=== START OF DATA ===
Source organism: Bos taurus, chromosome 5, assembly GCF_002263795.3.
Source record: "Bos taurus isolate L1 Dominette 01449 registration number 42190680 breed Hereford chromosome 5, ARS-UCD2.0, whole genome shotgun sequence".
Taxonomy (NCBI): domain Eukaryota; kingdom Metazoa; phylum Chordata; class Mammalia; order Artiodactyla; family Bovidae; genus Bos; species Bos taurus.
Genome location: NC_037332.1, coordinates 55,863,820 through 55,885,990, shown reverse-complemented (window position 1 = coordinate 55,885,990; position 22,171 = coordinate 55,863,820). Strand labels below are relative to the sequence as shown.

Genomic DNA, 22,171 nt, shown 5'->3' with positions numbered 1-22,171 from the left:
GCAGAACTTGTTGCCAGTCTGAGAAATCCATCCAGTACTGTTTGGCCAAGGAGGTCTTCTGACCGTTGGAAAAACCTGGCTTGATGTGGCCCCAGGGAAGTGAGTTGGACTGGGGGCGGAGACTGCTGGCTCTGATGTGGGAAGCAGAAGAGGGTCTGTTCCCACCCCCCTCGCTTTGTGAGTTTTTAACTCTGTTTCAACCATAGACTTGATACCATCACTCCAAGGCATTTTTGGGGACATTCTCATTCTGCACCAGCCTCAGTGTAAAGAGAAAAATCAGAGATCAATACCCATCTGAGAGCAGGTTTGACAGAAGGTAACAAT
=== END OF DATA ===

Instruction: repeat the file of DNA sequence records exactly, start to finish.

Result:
Source organism: Bos taurus, chromosome 5, assembly GCF_002263795.3.
Source record: "Bos taurus isolate L1 Dominette 01449 registration number 42190680 breed Hereford chromosome 5, ARS-UCD2.0, whole genome shotgun sequence".
Taxonomy (NCBI): domain Eukaryota; kingdom Metazoa; phylum Chordata; class Mammalia; order Artiodactyla; family Bovidae; genus Bos; species Bos taurus.
Genome location: NC_037332.1, coordinates 55,863,820 through 55,885,990, shown reverse-complemented (window position 1 = coordinate 55,885,990; position 22,171 = coordinate 55,863,820). Strand labels below are relative to the sequence as shown.

Genomic DNA, 22,171 nt, shown 5'->3' with positions numbered 1-22,171 from the left:
GCAGAACTTGTTGCCAGTCTGAGAAATCCATCCAGTACTGTTTGGCCAAGGAGGTCTTCTGACCGTTGGAAAAACCTGGCTTGATGTGGCCCCAGGGAAGTGAGTTGGACTGGGGGCGGAGACTGCTGGCTCTGATGTGGGAAGCAGAAGAGGGTCTGTTCCCACCCCCCTCGCTTTGTGAGTTTTTAACTCTGTTTCAACCATAGACTTGATACCATCACTCCAAGGCATTTTTGGGGACATTCTCATTCTGCACCAGCCTCAGTGTAAAGAGAAAAATCAGAGATCAATACCCATCTGAGAGCAGGTTTGACAGAAGGTAACAAT